Te Akatea Station, New Zealand.

While I grew up on the family’s organic sheep and cattle farm — a pristine life — so much has changed since those days. As a child I had no concept of the deeper problems in New Zealand, particularly the struggling economy and the anti-success, “tall poppy” culture. I did not see these things until I came to the United States and found myself surrounded by extremely successful and motivated people. The contrast from my school and university years in New Zealand was stark.

Reception in North Carolina

People in North Carolina have treated me very well, and I am reluctant to leave my many great friends here. The same can be said for my extended stays in Massachusetts and Louisiana. (The border and TSA people are another matter altogether.) Given my line of work and strong pro-liberty positions, people tend to forget that I am not from the United States.

If it were not for draconian and confused immigration laws, I would probably stay. Instead, most likely I’ll be moving to Chile in a few months.

Misperceptions of One’s Home Country

There appears to be a lot of truth to the grass-is-greener saying. The experience of a tourist is vastly different to the experience of someone living and working in a country on a long-term basis. Once the honeymoon period is over, the realities set in, and one soon sees the uglier side of a nation.

More specifically, I always tell people that New Zealand is an incredible location for tourists, with so many beautiful, peaceful locations. I would even go there for that purpose. However, amid booming tourism, the trend of New Zealanders leaving is extremely indicative of the broader situation.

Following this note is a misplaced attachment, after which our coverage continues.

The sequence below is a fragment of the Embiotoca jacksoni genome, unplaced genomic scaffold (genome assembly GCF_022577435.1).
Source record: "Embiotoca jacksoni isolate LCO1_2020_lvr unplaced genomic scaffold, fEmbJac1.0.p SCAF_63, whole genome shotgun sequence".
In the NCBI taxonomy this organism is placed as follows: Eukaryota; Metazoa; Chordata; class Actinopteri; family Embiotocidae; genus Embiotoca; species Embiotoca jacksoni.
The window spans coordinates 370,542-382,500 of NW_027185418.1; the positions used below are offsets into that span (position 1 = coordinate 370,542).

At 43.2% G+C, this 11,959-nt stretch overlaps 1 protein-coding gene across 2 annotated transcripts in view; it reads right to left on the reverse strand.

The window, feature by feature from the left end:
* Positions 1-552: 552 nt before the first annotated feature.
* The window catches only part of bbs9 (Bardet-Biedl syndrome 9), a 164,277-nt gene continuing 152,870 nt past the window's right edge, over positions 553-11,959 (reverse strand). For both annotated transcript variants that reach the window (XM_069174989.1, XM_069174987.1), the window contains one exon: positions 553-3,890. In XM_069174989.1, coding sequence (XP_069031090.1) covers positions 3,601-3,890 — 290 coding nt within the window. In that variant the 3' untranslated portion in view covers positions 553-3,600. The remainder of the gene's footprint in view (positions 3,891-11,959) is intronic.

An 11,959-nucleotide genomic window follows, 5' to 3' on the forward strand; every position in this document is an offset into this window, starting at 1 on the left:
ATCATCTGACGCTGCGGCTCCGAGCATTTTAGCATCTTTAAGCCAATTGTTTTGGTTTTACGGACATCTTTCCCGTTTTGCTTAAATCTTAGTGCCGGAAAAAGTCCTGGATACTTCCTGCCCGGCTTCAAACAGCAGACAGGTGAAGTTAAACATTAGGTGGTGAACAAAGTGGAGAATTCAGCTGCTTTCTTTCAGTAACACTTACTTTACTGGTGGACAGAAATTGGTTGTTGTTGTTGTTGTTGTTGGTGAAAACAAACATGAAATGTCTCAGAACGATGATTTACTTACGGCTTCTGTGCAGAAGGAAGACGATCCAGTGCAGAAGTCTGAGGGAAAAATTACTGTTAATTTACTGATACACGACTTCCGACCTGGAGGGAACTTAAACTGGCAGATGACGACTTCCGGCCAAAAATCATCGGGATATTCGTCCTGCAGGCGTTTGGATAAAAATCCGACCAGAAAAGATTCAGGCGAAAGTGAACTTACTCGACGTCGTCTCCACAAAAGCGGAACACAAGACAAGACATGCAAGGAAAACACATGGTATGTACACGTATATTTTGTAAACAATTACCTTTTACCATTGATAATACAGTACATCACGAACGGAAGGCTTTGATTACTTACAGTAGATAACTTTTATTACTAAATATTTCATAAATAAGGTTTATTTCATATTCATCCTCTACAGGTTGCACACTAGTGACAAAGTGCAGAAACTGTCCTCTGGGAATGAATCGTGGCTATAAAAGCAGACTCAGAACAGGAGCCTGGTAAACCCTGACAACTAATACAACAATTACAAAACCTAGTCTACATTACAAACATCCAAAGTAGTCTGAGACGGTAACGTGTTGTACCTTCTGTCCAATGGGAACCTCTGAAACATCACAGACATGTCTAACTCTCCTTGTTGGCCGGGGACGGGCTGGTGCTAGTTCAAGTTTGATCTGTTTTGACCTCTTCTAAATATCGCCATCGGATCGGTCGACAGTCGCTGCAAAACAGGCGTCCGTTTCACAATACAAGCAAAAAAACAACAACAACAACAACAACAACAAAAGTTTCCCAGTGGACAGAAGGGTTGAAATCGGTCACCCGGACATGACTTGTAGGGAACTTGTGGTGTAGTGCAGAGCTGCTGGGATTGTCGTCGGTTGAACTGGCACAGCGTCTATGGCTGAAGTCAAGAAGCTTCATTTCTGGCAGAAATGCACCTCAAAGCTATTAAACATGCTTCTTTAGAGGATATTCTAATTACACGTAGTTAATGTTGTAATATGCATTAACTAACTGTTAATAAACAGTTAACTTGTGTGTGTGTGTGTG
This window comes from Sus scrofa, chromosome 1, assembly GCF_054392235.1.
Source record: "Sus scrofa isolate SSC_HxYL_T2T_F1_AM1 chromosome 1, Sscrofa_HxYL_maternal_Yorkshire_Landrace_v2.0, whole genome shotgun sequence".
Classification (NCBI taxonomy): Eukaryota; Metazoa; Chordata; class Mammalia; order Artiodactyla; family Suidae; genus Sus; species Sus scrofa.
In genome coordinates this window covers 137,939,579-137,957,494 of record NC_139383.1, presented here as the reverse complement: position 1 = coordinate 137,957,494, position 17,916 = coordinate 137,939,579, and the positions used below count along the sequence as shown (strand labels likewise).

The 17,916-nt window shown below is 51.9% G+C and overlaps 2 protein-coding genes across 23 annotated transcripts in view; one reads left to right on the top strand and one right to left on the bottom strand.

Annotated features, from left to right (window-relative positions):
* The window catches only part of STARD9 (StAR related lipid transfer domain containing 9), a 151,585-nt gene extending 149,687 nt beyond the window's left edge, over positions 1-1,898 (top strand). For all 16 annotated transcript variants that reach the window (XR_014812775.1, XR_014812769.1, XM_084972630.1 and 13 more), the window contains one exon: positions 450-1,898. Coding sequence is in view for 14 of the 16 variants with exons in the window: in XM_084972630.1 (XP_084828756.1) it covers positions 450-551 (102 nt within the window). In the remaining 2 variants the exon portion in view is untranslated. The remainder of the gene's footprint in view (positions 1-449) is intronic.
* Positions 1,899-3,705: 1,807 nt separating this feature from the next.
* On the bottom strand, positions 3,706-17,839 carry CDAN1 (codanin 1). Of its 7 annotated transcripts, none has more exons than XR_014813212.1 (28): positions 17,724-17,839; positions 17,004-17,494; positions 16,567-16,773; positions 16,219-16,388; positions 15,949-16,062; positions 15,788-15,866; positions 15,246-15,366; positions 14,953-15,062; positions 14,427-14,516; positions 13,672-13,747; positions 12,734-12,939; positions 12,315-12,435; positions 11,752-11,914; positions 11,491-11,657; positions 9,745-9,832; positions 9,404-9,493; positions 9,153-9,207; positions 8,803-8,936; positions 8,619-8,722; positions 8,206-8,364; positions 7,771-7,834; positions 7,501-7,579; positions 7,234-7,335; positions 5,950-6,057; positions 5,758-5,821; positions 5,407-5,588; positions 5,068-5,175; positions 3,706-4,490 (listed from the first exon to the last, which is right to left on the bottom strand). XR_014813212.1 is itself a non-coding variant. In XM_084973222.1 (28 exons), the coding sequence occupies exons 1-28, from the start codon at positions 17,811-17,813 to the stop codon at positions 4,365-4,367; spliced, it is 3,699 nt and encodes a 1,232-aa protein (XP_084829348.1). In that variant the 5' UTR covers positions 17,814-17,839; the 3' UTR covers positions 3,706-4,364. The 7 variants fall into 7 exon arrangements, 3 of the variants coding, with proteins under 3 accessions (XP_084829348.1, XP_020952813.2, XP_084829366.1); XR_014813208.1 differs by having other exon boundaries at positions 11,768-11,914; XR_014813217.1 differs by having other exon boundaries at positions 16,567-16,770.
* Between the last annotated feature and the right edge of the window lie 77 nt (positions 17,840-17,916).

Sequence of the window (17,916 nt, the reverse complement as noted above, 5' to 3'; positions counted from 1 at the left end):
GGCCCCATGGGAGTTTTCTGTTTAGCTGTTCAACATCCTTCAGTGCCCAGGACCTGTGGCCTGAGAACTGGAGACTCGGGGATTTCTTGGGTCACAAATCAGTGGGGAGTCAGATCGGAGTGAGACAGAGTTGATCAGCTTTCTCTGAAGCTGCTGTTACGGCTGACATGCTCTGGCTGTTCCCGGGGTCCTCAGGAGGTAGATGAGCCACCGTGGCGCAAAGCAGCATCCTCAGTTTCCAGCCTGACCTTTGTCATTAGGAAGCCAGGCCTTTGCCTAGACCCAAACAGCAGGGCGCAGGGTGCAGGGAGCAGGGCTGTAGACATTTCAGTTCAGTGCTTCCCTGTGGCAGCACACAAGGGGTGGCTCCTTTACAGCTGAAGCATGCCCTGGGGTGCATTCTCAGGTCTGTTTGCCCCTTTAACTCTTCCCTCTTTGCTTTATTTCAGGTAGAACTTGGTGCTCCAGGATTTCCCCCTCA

For living, one thing that concerns me greatly is disposable income, and New Zealand is relatively poor for that. People there face both high living costs and high taxation — although I guess if you are an accounting whiz you can get around a lot of that. Consider, for example, that the cost of housing in New Zealand is approximately double what you’d find in the United States — and New Zealanders tend to have smaller houses. The minimum wage of $US11.30, combined with a national sales tax of 15 percent, also guarantees a high cost for most retail items.

While New Zealand scores very high in measures of economic freedom, it is not a haven for limited government. Importantly, it is 95th in the world for government spending, transfers, and tax rates. That is one component of the Fraser Institute rankings, which place New Zealand third for economic freedom and first for human freedom. The Heritage Foundation and Wall Street Journal also place New Zealand very well at fourth in the world — as outlined in the diagram below.

From these very complementary placings, except for size of government, my main conclusion is that there are no pro-liberty havens to escape to. So, despite the shortcomings of New Zealand, it would still be high on my list. If you are seeking a lack of corruption, peacefulness, and impeccable countryside — particularly if you are already well-established financially — New Zealand is definitely a place to consider.

I know many immigrants who are glad to have made the move, and that includes my old political science professor, Daniel Zirker. Originally from Montana, he appeared on a December episode of The Stateless Man. However, his cell phone connection was very scratchy, and the audio is not so suitable for sharing. If you are still eager, you can download that hour of the show (50 minutes).

That episode included an interview with Peter Cresswell, an architect, blogger at Not PC, and founding member of the Libertarianz political party. I also gave a brief response to the perception of New Zealand as a free market haven (8 minutes).